When Al Horford signed as a free agent during July 4 weekend, he instantly became the Boston Celtics’ best free agent signing in franchise history.
No knock on Evan Turner and Xavier McDaniel, unrestricted free agents who at one time signed with the Celtics, but Horford – a four-time All-Star and 2010-11 All-NBA selection – was a game-changer the moment he signed.
Horford has impacted the Celtics’ standing amongst other free agents and NBA players (players talk among themselves, by the way), as well as the on-court progress from last season to this season.
“I just thought he [Horford] was just really locked in,” Brad Stevens said following the Celtics 117-104 win on Wednesday against the Minnesota Timberwolves. “We needed him to be really good tonight because Towns is a real talented guy and so Al had that assignment on the other end for a lot of the game.”
Horford offered unique variations in his offensive game Wednesday night, with an array of post moves, drives to the basket, and a number of passes that led to easy looks for his teammates.
As Avery Bradley alluded to in his postgame press conference, “He [Horford] might be the best passer on our team, one of the best passers in the NBA to me. His playmaking ability is amazing.”
Horford concluded Boston’s 43rd victory of the season with 20 points, 9 rebounds, and 8 assists. He also shot 9-12 from the floor and was second on the team with a plus-minus rating of plus-15, and was able to help keep phenom Karl-Anthony Towns relatively in check, with 17 points, 14 rebounds, and 4 assists.
The wins and losses speak for themselves; the Celtics sport a 36-18 record when Horford plays and a 7-7 mark when he sits.
What’s more, Horford has injected offense into a unit that finished last season ranked 13th in offense per 100 possessions with a rating of 103.9, with a rating of 108.7, close to five points better.
Thomas owns career-highs in nearly every major offensive category, including effective field goal percentage, a vital mark Thomas had to improve upon in order to make the next step towards superstar. To put in perspective Thomas’ incredible season, only Kevin Durant and Rudy Gobert possess more win shares this season than Thomas for players with a an effective field goal percentage higher than Thomas’ .544.
And out of all of the “little guys” in NBA history, Thomas’ 2016-17 campaign stands alone.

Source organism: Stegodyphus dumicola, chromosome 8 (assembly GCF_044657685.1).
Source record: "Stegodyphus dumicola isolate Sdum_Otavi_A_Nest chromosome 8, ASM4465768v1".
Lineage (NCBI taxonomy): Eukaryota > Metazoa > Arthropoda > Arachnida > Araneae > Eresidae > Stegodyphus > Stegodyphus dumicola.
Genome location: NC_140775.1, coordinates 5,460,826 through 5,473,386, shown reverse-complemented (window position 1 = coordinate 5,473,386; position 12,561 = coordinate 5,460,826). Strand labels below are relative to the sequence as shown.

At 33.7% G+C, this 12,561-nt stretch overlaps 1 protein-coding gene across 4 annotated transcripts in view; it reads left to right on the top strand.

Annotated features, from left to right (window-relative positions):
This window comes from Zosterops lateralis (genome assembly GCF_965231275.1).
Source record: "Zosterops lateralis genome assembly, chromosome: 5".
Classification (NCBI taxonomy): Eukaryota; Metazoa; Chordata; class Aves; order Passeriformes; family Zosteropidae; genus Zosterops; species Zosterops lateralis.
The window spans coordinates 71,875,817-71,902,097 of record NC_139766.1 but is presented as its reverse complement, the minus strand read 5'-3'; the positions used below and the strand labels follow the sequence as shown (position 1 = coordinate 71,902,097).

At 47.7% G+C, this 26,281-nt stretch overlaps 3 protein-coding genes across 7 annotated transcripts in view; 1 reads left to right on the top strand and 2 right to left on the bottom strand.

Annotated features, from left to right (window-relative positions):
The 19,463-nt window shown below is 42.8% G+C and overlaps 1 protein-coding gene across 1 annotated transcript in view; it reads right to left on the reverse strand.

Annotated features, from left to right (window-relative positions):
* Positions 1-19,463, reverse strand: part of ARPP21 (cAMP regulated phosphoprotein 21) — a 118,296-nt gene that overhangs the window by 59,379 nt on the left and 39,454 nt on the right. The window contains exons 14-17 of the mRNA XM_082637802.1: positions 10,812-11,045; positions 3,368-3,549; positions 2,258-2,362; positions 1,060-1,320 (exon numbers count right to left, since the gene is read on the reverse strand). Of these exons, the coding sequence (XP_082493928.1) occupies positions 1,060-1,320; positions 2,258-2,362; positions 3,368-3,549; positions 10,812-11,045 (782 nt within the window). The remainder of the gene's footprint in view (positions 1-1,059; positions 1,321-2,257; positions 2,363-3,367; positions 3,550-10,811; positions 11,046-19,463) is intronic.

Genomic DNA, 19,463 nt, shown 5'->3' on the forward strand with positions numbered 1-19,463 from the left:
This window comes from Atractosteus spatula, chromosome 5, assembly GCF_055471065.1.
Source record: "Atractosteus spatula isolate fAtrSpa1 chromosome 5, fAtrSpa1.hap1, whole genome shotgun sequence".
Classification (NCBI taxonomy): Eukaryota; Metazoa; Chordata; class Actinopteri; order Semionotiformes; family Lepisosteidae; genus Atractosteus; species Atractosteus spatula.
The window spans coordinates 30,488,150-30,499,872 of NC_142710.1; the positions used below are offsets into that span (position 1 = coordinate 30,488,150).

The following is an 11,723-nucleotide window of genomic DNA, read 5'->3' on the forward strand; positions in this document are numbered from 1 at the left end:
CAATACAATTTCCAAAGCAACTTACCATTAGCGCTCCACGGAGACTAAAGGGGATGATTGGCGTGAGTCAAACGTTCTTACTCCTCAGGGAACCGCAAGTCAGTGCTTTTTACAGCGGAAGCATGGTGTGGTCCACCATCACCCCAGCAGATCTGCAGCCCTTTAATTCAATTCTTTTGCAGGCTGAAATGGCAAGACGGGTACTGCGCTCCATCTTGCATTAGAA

Horford has his warts, including career-worst field goal percentage and rebounding marks – the latter due in part to shoulder surgery and a game that is moving towards the perimeter and less around the hoop.
Horford’s defense has taken a dip, and with a diminished foot speed – highlighted nicely by BBALLBREAKDOWN – opponents have found it easier than ever to get around him.
And despite totaling 76 blocks in 54 games, Horford doesn’t provide the typical resistance of a forceful center, allowing opponents to shoot 60.6 percent on shots in the restricted area, 11th in the NBA among centers with at least 750 field goal attempts defended in the area.
Horford’s offensive production, as well as the sheer leadership he brings from his nine seasons in Atlanta, far supersedes any deficiencies he has in his game at this point in his career.
Horford signed for $113 million in the offseason, an amount of money that would leave nearly everyone’s head spinning, yet the amount given to the 30-year old center was market appropriate – if he hadn’t signed with the Celtics for that amount other teams were willing and able.
Perhaps Horford’s impact can be summarized in this quote from Stevens: “I just think his presence makes unselfish basketball contagious, because he always makes the right play. He probably looks to over-pass at times out of the post. But being able to play through him in the post has been huge for our team, and we need to continue to do that.
Horford ultimately pushes the Celtics up a notch from last season, a pivotal step for a young coach and rebuilding franchise.